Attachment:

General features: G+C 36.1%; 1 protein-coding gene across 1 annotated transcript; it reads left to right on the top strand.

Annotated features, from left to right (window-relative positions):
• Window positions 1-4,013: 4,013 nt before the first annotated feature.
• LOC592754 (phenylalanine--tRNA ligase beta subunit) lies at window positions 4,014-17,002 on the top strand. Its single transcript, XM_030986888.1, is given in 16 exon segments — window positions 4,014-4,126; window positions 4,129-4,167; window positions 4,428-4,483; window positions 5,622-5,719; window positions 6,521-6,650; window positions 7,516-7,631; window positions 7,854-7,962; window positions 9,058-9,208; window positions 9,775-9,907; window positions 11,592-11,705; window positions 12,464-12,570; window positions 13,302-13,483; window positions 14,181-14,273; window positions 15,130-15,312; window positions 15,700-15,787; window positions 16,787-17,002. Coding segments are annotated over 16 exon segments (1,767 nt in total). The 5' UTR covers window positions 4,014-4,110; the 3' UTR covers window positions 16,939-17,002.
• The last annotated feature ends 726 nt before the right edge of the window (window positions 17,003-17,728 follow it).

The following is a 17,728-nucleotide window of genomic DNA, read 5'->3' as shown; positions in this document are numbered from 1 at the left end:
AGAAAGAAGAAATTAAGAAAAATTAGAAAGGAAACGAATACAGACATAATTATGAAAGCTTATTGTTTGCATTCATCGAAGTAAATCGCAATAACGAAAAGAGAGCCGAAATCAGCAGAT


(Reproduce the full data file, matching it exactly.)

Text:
General features: G+C 36.1%; 1 protein-coding gene across 1 annotated transcript; it reads left to right on the top strand.

Annotated features, from left to right (window-relative positions):
• Window positions 1-4,013: 4,013 nt before the first annotated feature.
• LOC592754 (phenylalanine--tRNA ligase beta subunit) lies at window positions 4,014-17,002 on the top strand. Its single transcript, XM_030986888.1, is given in 16 exon segments — window positions 4,014-4,126; window positions 4,129-4,167; window positions 4,428-4,483; window positions 5,622-5,719; window positions 6,521-6,650; window positions 7,516-7,631; window positions 7,854-7,962; window positions 9,058-9,208; window positions 9,775-9,907; window positions 11,592-11,705; window positions 12,464-12,570; window positions 13,302-13,483; window positions 14,181-14,273; window positions 15,130-15,312; window positions 15,700-15,787; window positions 16,787-17,002. Coding segments are annotated over 16 exon segments (1,767 nt in total). The 5' UTR covers window positions 4,014-4,110; the 3' UTR covers window positions 16,939-17,002.
• The last annotated feature ends 726 nt before the right edge of the window (window positions 17,003-17,728 follow it).

The following is a 17,728-nucleotide window of genomic DNA, read 5'->3' as shown; positions in this document are numbered from 1 at the left end:
AGAAAGAAGAAATTAAGAAAAATTAGAAAGGAAACGAATACAGACATAATTATGAAAGCTTATTGTTTGCATTCATCGAAGTAAATCGCAATAACGAAAAGAGAGCCGAAATCAGCAGAT